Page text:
Still, so long as they are all objectively voting on which films excelled in their categories, then it doesn't matter what their race and ages are, right? Well, that's provided the voters actually see the movies they are voting for -- something that Academy members have frequently admitted to totally not doing.
Sony Pictures Classics, Focus Features
"To be fair, Alzheimer's and ALS are real bummers, man."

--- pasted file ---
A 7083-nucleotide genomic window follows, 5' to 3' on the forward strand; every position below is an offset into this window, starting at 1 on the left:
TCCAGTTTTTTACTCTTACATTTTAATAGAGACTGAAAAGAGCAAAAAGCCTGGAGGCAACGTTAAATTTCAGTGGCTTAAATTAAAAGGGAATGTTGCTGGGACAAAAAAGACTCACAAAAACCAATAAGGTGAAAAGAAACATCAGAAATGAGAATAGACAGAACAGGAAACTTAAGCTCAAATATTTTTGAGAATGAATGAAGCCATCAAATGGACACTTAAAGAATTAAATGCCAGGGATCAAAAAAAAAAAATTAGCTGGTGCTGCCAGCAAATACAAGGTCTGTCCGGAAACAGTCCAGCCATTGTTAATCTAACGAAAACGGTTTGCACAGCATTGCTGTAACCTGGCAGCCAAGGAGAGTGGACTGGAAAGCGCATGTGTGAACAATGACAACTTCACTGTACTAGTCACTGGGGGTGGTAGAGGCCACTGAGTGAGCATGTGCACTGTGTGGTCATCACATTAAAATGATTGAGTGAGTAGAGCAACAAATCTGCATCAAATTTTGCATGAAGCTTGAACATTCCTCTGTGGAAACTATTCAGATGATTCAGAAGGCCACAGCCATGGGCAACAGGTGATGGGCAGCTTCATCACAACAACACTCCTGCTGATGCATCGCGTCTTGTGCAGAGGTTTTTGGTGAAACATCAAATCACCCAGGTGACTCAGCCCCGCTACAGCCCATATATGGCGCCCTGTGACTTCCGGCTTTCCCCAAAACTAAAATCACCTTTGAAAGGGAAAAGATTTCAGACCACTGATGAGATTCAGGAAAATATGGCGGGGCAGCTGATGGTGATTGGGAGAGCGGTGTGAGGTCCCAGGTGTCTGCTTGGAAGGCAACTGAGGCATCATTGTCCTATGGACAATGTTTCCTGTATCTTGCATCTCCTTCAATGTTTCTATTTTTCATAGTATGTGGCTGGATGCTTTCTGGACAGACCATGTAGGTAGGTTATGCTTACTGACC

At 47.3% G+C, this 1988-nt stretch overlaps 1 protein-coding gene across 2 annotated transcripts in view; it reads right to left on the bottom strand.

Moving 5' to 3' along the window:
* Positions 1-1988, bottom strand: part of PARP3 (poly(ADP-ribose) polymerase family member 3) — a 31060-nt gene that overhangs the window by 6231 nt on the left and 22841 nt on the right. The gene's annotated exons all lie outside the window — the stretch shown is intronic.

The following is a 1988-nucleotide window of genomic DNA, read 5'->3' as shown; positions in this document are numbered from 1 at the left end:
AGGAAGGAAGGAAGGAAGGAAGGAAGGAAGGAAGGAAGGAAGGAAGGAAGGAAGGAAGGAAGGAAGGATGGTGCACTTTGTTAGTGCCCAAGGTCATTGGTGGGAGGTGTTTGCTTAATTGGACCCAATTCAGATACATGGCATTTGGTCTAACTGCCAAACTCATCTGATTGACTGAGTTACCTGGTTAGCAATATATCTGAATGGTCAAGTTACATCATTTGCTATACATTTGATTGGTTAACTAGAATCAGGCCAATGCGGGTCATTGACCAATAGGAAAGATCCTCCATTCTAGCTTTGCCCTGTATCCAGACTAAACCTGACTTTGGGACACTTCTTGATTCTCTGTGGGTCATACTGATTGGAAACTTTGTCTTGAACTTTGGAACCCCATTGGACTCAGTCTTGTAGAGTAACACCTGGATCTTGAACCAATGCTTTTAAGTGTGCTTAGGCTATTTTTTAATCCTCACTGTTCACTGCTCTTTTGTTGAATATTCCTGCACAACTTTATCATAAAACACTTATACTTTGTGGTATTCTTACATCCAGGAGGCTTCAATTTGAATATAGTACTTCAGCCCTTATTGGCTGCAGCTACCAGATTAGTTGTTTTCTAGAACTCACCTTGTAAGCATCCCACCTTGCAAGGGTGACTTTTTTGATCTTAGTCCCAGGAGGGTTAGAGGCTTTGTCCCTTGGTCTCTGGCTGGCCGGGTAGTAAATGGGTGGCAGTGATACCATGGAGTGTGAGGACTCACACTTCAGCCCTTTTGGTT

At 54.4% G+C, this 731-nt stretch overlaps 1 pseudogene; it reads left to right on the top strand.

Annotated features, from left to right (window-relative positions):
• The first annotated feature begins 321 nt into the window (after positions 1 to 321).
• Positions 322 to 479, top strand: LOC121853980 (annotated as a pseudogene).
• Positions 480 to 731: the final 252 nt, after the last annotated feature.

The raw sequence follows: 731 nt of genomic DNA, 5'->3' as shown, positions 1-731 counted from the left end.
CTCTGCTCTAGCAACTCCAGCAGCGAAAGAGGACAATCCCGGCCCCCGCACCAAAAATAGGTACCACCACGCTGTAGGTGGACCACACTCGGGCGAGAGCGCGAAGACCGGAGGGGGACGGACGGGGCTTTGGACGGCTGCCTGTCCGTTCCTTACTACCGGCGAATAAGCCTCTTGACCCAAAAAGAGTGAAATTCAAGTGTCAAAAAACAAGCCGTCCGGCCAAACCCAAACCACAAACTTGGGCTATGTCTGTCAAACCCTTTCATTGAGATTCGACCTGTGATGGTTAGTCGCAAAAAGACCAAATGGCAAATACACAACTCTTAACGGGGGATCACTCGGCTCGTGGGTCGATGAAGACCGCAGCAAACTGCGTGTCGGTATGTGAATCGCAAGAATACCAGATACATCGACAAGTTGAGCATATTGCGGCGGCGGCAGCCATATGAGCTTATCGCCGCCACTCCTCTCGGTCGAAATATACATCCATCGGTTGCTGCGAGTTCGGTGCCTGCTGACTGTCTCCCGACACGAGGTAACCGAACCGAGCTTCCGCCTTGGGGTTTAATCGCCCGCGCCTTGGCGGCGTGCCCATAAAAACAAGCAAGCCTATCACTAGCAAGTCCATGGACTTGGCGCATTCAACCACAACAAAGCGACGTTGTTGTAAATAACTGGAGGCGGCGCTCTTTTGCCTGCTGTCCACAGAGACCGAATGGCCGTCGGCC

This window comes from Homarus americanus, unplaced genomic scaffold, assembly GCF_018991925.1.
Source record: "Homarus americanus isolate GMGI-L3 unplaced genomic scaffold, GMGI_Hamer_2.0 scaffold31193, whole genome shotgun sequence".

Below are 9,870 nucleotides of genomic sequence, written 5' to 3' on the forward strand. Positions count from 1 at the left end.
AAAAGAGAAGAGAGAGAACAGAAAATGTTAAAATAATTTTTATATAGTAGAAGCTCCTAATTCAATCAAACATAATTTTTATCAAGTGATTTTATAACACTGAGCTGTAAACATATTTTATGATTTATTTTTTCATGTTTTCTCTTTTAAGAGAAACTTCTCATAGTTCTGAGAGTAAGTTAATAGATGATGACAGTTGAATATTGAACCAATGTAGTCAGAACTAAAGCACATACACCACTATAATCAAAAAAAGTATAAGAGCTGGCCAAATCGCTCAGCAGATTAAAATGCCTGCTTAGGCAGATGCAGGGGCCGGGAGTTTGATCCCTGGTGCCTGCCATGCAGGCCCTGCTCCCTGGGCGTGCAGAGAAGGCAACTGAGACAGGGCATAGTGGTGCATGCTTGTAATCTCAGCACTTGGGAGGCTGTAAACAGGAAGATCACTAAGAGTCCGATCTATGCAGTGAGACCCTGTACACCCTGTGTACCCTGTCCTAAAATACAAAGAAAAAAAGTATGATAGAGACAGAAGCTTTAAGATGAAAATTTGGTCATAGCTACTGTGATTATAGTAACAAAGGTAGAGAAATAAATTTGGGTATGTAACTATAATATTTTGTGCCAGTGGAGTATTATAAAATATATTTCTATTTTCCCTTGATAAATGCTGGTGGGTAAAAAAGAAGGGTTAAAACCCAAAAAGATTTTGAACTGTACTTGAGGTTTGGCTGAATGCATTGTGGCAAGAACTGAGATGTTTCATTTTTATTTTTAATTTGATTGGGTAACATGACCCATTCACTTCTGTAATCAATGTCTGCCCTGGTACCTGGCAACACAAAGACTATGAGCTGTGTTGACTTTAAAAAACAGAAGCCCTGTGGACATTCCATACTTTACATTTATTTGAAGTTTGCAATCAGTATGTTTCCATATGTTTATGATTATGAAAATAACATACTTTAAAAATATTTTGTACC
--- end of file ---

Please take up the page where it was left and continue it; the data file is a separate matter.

No, really. When 12 Years A Slave won best picture, at least two of its winning votes were cast by Academy members who hadn't seen the film; they just thought it was culturally important for that film to win. In an anonymous interview, another voter complained that having ten best picture nominees is unreasonable because that's "too many movies for anyone to have to watch." And a third idiot refused to vote for Hugo because "children's films shouldn't win Best Picture." This anti-children's-movies sentiment also bled over into casting votes for "Best Animated Feature" -- yet another anonymous member bragged that they saw none of the nominees that year. That's right, a person responsible for judging the best films of the year actually took pride in watching as few of them as possible.